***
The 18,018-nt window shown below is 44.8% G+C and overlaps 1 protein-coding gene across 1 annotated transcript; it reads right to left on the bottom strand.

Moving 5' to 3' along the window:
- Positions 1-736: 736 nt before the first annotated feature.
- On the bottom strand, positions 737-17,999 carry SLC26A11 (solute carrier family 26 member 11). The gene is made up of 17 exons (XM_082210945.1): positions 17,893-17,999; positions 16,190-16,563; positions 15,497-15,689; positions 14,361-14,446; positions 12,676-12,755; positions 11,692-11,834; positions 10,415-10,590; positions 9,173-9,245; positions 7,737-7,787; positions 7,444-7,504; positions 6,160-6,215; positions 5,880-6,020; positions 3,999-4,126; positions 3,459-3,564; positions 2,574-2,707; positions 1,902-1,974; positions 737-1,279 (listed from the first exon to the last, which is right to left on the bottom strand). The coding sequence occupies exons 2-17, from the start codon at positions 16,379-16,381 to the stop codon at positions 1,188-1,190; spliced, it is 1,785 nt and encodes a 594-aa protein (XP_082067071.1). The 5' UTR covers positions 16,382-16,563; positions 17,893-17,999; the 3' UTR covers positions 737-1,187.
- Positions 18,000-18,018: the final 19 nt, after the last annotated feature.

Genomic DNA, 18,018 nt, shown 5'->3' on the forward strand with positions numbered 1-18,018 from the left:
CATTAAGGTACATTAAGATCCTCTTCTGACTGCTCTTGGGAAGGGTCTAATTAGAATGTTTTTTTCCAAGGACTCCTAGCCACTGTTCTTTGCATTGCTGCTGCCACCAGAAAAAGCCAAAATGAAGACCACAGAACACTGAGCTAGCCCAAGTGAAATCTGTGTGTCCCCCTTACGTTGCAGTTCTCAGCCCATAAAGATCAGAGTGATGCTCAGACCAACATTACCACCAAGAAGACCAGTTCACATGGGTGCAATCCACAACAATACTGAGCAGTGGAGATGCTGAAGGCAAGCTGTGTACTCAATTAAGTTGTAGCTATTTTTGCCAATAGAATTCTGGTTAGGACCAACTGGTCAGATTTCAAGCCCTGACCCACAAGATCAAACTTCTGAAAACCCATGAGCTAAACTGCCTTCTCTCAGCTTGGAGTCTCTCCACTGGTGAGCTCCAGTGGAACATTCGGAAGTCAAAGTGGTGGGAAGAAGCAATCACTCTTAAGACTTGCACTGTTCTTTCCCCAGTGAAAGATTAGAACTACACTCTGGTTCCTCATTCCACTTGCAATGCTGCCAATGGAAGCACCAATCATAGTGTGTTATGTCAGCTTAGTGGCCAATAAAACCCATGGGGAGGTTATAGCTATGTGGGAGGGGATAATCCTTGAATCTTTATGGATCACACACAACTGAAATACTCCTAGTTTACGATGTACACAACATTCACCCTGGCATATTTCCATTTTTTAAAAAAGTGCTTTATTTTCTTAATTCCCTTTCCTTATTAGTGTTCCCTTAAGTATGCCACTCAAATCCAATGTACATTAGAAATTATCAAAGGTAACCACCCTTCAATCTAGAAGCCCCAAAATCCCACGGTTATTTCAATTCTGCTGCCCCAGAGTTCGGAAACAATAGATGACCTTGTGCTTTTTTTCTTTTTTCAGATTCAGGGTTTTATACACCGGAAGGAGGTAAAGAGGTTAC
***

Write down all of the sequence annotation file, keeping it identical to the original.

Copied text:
The 18,018-nt window shown below is 44.8% G+C and overlaps 1 protein-coding gene across 1 annotated transcript; it reads right to left on the bottom strand.

Moving 5' to 3' along the window:
- Positions 1-736: 736 nt before the first annotated feature.
- On the bottom strand, positions 737-17,999 carry SLC26A11 (solute carrier family 26 member 11). The gene is made up of 17 exons (XM_082210945.1): positions 17,893-17,999; positions 16,190-16,563; positions 15,497-15,689; positions 14,361-14,446; positions 12,676-12,755; positions 11,692-11,834; positions 10,415-10,590; positions 9,173-9,245; positions 7,737-7,787; positions 7,444-7,504; positions 6,160-6,215; positions 5,880-6,020; positions 3,999-4,126; positions 3,459-3,564; positions 2,574-2,707; positions 1,902-1,974; positions 737-1,279 (listed from the first exon to the last, which is right to left on the bottom strand). The coding sequence occupies exons 2-17, from the start codon at positions 16,379-16,381 to the stop codon at positions 1,188-1,190; spliced, it is 1,785 nt and encodes a 594-aa protein (XP_082067071.1). The 5' UTR covers positions 16,382-16,563; positions 17,893-17,999; the 3' UTR covers positions 737-1,187.
- Positions 18,000-18,018: the final 19 nt, after the last annotated feature.

Genomic DNA, 18,018 nt, shown 5'->3' on the forward strand with positions numbered 1-18,018 from the left:
CATTAAGGTACATTAAGATCCTCTTCTGACTGCTCTTGGGAAGGGTCTAATTAGAATGTTTTTTTCCAAGGACTCCTAGCCACTGTTCTTTGCATTGCTGCTGCCACCAGAAAAAGCCAAAATGAAGACCACAGAACACTGAGCTAGCCCAAGTGAAATCTGTGTGTCCCCCTTACGTTGCAGTTCTCAGCCCATAAAGATCAGAGTGATGCTCAGACCAACATTACCACCAAGAAGACCAGTTCACATGGGTGCAATCCACAACAATACTGAGCAGTGGAGATGCTGAAGGCAAGCTGTGTACTCAATTAAGTTGTAGCTATTTTTGCCAATAGAATTCTGGTTAGGACCAACTGGTCAGATTTCAAGCCCTGACCCACAAGATCAAACTTCTGAAAACCCATGAGCTAAACTGCCTTCTCTCAGCTTGGAGTCTCTCCACTGGTGAGCTCCAGTGGAACATTCGGAAGTCAAAGTGGTGGGAAGAAGCAATCACTCTTAAGACTTGCACTGTTCTTTCCCCAGTGAAAGATTAGAACTACACTCTGGTTCCTCATTCCACTTGCAATGCTGCCAATGGAAGCACCAATCATAGTGTGTTATGTCAGCTTAGTGGCCAATAAAACCCATGGGGAGGTTATAGCTATGTGGGAGGGGATAATCCTTGAATCTTTATGGATCACACACAACTGAAATACTCCTAGTTTACGATGTACACAACATTCACCCTGGCATATTTCCATTTTTTAAAAAAGTGCTTTATTTTCTTAATTCCCTTTCCTTATTAGTGTTCCCTTAAGTATGCCACTCAAATCCAATGTACATTAGAAATTATCAAAGGTAACCACCCTTCAATCTAGAAGCCCCAAAATCCCACGGTTATTTCAATTCTGCTGCCCCAGAGTTCGGAAACAATAGATGACCTTGTGCTTTTTTTCTTTTTTCAGATTCAGGGTTTTATACACCGGAAGGAGGTAAAGAGGTTAC